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Why are we afraid to sing Jana gana mana?

Why are we afraid to sing Jana gana mana?

Author: Patricia Mukhim
Publication: The Statesman
Date: September 7, 2002

Growing up at a time when the national anthem was played at the end of every film (in those days of cinemas), and sung at least once a week during the school assembly, one finds it strange that school children of today do not know Jana gana mana. Many do not know the colours of the national flag either. But why blame them? In the last decad'e, parts of the North East have not enjoyed the freedom to observe two national days - 26 January and 15 August.

A week before the Republic Day or Independence Day, newspapers, particularly the local language variety, allow themselves to be used as billboards of sundry militant groups. A bandh is duly announced. People are asked not to celebrate Independence Day or Republic Day. Those who defy the bandh call are threatened with "dire consequences".

A signal for the better has come from 'two groups in Nagaland and Meghalaya. The National Socialist Council of Nagaland (I-M), the most powerful of the insurgent groups in the North East, has stuck to last year's revocation of earlier calls for boycotts.

And this year, for the second time in succession, the Achik National Volunteer Council of the Garos, which earlier wanted independence, has clarified that it opposes bandhs on Independence Day and Republic Day because it wants a settlement within India and seeks a separate Garo state carved out of Meghalaya.

Those who do not agree with this perspective say that these actually symbolise the forced union of the region with "India".

Julius Dorphang, leader of the Hynniewtrep National Liberation Council - one of the militant groups in Meghalaya - has attacked the Khasi Jaintia Church Leaders Forum for trying to play the role of interlocutor between the state government and the HNLC.

Mr Dorphang accused the church leaders of religious fanaticism, self-glorification and of watching passively while societal values degenerated. Not once have the militants asked the people they want to control and whom they claim to represent whether they, too, share a sense of alienation from mainland India.

So, like it or not, citizens remain indoors, fearful of the consequences should they stir out. This should also underline the fact that a large number of troops poured into the region have failed to bring about a sense of security among ordinary people.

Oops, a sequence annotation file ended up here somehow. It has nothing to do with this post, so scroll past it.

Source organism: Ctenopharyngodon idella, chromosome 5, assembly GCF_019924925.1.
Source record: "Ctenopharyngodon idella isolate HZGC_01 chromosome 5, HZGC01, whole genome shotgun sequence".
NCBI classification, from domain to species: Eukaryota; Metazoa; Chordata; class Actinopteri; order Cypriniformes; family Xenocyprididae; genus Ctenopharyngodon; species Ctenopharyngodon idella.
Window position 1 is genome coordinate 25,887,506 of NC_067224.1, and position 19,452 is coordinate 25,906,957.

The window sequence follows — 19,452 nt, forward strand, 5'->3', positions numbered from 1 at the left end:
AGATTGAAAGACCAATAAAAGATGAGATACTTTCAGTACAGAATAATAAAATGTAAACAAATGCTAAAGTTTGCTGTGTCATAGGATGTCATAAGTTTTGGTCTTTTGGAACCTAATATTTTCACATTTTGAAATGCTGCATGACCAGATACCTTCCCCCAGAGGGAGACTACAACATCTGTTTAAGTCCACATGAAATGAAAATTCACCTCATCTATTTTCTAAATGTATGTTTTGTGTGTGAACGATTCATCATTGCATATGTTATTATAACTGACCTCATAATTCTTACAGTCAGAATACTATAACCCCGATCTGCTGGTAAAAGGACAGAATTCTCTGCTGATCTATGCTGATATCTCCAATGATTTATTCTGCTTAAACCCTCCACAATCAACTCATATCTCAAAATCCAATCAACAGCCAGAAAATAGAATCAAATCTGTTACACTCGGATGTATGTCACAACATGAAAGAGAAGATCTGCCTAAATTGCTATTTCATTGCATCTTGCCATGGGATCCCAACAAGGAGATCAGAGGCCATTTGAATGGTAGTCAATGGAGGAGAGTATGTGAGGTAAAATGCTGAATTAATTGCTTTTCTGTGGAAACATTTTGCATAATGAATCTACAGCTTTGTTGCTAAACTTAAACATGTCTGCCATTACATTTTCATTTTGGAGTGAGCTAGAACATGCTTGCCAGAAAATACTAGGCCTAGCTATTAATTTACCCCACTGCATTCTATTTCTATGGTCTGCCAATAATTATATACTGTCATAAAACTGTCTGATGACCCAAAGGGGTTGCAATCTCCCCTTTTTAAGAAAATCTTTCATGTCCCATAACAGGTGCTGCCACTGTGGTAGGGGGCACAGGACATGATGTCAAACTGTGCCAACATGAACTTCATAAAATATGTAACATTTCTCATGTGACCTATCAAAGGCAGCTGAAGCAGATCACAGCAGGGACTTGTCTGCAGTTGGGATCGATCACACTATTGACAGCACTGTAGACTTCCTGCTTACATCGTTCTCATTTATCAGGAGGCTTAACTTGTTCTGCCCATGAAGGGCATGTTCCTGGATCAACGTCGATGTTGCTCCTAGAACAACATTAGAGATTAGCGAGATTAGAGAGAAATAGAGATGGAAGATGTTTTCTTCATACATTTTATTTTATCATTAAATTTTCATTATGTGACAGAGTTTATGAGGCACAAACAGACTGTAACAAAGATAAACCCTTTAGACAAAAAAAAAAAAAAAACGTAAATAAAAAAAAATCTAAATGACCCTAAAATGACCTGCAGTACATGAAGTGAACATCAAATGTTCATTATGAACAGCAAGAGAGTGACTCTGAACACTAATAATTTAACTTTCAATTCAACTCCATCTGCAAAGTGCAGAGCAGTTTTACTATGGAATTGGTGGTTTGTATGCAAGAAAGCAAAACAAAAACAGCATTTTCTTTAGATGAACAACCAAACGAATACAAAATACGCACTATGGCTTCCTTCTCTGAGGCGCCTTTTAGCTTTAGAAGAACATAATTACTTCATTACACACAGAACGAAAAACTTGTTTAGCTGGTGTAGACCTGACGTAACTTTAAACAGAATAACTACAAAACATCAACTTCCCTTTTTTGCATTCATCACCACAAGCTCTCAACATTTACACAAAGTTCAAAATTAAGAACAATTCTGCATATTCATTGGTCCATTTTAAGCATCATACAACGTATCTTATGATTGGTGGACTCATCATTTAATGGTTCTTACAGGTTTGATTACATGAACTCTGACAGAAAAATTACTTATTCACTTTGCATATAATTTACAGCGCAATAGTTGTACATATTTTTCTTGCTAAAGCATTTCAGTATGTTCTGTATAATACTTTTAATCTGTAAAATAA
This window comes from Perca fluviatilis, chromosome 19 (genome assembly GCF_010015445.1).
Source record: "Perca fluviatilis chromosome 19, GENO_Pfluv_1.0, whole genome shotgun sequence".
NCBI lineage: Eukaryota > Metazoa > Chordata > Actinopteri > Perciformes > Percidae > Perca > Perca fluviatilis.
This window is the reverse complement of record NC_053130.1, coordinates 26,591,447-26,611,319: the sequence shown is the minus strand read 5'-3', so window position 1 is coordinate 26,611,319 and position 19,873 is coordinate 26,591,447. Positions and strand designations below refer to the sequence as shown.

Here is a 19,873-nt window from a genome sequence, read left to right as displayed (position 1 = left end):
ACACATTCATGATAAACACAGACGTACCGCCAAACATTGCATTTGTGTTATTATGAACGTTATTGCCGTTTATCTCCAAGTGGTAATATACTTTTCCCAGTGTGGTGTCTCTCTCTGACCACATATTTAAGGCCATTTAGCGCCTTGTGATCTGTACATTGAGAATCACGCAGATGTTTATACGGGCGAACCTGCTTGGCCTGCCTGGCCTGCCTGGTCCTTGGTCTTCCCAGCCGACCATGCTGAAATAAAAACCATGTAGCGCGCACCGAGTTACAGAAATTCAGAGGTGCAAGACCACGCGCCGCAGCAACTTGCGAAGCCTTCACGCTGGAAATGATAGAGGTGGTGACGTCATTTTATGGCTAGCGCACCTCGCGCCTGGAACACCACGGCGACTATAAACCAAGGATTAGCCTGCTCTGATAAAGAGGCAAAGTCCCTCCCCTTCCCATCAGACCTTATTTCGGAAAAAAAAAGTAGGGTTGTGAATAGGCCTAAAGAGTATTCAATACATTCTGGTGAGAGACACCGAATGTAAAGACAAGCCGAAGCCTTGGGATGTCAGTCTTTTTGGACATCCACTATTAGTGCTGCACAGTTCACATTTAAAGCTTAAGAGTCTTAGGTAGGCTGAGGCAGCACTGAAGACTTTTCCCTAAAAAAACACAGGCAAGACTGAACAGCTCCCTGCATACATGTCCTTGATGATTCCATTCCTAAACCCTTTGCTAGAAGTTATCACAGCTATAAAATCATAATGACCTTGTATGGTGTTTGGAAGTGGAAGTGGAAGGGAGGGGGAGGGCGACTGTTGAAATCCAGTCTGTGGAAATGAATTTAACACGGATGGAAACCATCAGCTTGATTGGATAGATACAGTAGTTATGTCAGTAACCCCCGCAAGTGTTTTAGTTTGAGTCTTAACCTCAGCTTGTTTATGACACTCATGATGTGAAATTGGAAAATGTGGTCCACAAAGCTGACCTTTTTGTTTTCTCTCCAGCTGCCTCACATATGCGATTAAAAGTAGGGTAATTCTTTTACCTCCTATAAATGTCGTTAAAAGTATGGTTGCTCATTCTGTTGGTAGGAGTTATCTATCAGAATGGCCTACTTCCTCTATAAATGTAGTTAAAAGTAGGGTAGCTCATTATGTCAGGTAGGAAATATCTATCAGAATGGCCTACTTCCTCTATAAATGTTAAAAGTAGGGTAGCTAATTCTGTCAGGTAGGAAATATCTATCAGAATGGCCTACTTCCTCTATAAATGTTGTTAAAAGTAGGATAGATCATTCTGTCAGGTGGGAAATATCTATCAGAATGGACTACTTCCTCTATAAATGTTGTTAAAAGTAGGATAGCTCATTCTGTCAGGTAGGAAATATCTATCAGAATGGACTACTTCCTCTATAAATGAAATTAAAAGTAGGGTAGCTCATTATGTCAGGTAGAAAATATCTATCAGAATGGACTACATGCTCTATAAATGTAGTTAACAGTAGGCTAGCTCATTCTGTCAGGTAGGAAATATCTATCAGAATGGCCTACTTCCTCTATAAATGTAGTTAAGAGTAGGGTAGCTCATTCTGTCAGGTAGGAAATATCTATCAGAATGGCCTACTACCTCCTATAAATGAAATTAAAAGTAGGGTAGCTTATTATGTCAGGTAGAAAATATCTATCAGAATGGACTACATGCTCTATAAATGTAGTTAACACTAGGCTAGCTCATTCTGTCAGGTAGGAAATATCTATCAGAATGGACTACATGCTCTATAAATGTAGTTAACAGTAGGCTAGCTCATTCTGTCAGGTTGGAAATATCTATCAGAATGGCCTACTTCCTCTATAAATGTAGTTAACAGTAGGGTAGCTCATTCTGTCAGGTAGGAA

Political issues cannot be solved with military power. Naga discussions assert this fact. Glued to television sets, they catch a glimpse of the Prime Minister saying something like this: "We have made mistakes in Kashmir. We are ready to correct those mistakes but only through dialogues with duly elected representatives of the state." It makes every North Eastwallah sit up.

If such a noble statement can be made about Kashmir, then why not about Nagaland which never signed any Instrument of Accession with India?

At least Kashmir's Maharaja Hari Singh had signed his rights away. The Nagas would have been interested to hear Atal Behari Vajpayee say something similar. It would reduce much of their posturing. But one supposes that Delhi insists on playing politics with the North East, while Kashmir, despite the continuing bloodshed and tragedy, looks more like the proverbial girl born with a silver spoon.

This attitude is aggravating. It hardens people's stances. Militants still rule the roost, collect taxes, run our lives, even dictate our dress codes (the latest directive from one group in Manipur tells girls to wear the traditional phanik or sarong and blouse to school since they were getting too "westernised").

Do we have no option but to keep our mouths shut when the heart actually wants to sing the national anthem? If we do not overcome our fear and speak out, unitedly and clearly, as Naga civil society has done through the platform of the Hobo, our children may even forget what India is all about.

There are ways of celebrating national days with or without the bandh calls. The problem is that we in the North East appear to be too scared of even trying.

(The author is a social activist and columnist from Meghalaya.)

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